Lonely Planet Writer

Cyprus promotes its famous Mediterranean diet with foodie trails

The Cyprus Virtual Food Museum is organising a series of field trips over the next couple of months to promote the island’s famous Mediterranean diet and anyone is welcome to take part.

Cypriot halloumi
Cypriot halloumi Image by Giia | Guldal Aydinli Follow / CC BY 2.0

The programme is called “Traditional Heritage Flavours: Culinary walks in the paths of the Mediterranean Diet” and through the three trails the participants will visit areas related to three key aspects of Cyprus’ gastronomy: wine, oil and wheat. The trips will be a combination of entertainment and education, all with the aim to familiarise people with the Cypriot culinary heritage which also forms part of its cultural identity. Food writer Florentia Kythreorou and a professional photographer will also take part in these trips, and a short documentary will be produced.

Kyrenia (Girne), Northern Cyprus. Image by greenacre8 / CC BY 2.0
Girne in Northern Cyprus. Image by greenacre8 / CC BY 2.0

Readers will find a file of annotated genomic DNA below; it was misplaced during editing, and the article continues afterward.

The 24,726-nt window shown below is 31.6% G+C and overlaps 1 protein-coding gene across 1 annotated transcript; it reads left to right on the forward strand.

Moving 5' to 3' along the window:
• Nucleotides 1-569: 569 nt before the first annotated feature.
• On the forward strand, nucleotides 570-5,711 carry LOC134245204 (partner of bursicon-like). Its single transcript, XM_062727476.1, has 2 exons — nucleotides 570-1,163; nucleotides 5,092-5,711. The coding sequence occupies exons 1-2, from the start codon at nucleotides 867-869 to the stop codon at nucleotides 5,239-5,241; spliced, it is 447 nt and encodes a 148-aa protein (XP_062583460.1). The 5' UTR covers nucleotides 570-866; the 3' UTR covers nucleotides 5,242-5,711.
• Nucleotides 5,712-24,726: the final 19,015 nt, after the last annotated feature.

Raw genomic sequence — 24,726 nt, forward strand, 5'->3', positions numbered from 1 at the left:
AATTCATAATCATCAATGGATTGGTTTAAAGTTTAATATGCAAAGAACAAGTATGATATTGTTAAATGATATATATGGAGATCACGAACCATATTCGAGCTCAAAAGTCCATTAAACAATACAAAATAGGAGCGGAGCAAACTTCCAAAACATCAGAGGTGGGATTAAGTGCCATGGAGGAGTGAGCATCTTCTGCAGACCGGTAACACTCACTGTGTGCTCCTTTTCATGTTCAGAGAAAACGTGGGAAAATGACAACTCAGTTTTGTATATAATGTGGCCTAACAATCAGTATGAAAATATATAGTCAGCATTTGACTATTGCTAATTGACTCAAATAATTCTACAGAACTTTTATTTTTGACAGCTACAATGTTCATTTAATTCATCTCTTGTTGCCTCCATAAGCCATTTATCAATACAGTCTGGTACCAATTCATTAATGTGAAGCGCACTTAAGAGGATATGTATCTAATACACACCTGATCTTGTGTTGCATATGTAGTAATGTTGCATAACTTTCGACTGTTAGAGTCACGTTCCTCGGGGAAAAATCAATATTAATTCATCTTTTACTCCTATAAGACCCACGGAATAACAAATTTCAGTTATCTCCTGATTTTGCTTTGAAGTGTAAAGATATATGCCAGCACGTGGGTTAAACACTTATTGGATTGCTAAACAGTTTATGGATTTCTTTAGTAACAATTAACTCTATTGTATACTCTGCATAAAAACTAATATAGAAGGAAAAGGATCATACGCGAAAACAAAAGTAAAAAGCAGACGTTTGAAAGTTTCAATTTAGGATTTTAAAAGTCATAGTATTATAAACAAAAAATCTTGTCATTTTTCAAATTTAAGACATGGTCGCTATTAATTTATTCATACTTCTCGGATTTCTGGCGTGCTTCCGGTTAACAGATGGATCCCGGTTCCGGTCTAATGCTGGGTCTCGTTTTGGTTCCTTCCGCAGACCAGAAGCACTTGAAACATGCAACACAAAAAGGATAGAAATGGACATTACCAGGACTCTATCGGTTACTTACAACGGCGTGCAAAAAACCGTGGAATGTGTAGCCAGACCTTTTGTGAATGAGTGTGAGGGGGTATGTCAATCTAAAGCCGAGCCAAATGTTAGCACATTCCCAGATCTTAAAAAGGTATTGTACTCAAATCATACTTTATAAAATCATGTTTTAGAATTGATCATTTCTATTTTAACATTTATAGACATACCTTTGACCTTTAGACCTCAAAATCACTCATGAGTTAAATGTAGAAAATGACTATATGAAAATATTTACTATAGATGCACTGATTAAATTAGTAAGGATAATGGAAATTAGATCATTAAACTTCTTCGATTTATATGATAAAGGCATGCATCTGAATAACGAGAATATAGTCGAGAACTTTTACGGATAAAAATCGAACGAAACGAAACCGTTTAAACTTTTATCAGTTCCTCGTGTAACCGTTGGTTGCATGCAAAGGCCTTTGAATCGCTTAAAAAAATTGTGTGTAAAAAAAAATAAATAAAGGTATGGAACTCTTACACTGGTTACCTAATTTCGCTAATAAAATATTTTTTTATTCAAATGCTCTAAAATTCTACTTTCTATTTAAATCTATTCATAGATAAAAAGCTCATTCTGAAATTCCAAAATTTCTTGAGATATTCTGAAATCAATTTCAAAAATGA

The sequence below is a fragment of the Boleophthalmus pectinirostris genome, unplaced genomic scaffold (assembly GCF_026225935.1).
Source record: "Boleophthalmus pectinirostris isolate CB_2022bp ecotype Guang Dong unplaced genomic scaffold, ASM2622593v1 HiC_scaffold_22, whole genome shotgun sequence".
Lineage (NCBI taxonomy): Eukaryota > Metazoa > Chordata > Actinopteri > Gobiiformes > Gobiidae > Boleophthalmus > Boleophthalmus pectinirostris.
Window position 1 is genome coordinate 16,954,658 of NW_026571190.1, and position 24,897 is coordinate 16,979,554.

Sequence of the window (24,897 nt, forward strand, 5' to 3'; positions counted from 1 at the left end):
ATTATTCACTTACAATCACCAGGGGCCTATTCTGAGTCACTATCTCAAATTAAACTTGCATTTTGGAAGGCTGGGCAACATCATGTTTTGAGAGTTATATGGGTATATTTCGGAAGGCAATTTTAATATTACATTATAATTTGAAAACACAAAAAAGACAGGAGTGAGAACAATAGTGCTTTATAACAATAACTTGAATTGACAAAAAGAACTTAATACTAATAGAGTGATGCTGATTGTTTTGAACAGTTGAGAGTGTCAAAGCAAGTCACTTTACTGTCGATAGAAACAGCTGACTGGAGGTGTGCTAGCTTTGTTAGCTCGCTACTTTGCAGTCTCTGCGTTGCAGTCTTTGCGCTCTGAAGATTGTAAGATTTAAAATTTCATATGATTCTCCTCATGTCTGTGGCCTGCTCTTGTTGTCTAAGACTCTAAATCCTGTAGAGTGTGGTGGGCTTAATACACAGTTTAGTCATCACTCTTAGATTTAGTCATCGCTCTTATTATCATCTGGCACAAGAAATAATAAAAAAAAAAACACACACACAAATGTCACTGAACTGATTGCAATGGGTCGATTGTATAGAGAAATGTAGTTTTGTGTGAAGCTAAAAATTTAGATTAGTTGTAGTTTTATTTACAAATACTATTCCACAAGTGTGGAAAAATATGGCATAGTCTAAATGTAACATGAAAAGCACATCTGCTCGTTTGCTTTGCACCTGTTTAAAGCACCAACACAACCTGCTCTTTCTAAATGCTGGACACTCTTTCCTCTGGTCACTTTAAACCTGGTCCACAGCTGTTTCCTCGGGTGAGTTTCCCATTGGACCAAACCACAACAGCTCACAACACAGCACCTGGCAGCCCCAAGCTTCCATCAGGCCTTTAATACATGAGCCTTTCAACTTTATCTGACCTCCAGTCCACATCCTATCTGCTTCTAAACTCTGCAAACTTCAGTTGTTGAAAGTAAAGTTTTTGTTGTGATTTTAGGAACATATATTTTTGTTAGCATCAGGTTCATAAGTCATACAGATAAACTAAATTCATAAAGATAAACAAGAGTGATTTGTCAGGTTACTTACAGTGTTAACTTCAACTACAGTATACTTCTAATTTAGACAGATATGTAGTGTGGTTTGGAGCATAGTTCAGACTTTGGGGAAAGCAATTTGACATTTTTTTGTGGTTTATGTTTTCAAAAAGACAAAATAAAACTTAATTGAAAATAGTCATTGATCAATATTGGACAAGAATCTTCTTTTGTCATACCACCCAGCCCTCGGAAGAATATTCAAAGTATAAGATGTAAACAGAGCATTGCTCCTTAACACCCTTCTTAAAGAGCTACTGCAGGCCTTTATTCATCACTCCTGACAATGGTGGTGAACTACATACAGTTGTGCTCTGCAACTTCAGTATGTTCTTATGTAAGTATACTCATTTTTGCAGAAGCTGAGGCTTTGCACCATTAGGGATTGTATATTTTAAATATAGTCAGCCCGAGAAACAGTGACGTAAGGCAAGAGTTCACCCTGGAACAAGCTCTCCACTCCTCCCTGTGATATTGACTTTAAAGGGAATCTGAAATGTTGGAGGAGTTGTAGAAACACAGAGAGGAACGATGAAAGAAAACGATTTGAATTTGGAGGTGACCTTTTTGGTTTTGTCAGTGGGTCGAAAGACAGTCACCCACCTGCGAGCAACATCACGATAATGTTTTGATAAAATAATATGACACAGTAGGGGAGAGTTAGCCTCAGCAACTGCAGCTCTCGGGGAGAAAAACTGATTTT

The first trail starts on 8 October and its focus will be on wheat and products from wheat. It includes a visit to a traditional working mill and a workshop where participants will learn about bread making and the preparation of porridge made from wheat and goat’s milk. The second trail takes place on 22 October and is focused on wine and grape products. There will be a winery visit and tasting, as well as a short training course on pairing wine with food. The third trail begins on 12 November and its theme is olive oil and olive products. It will include a visit to a traditional olive mill where people can learn about the oil extraction process, followed by olive oil tasting and a course on making olive pastes.

Cypriot cuisine is varied and flavoursome. A typical foodie experience in Cyprus is meze  short for mezedes or ‘little delicacies’ – involving a number of small plates with often up to 30 different dishes to sample from. Across the island, the food combines the best elements of Greek and Turkish influences. Last year, Greek and Turkish Cypriots united to submit a joint application to the EU for the protected status of the famous local cheese known in the Greek part of the island as halloumi and in the Turkish part as hellim.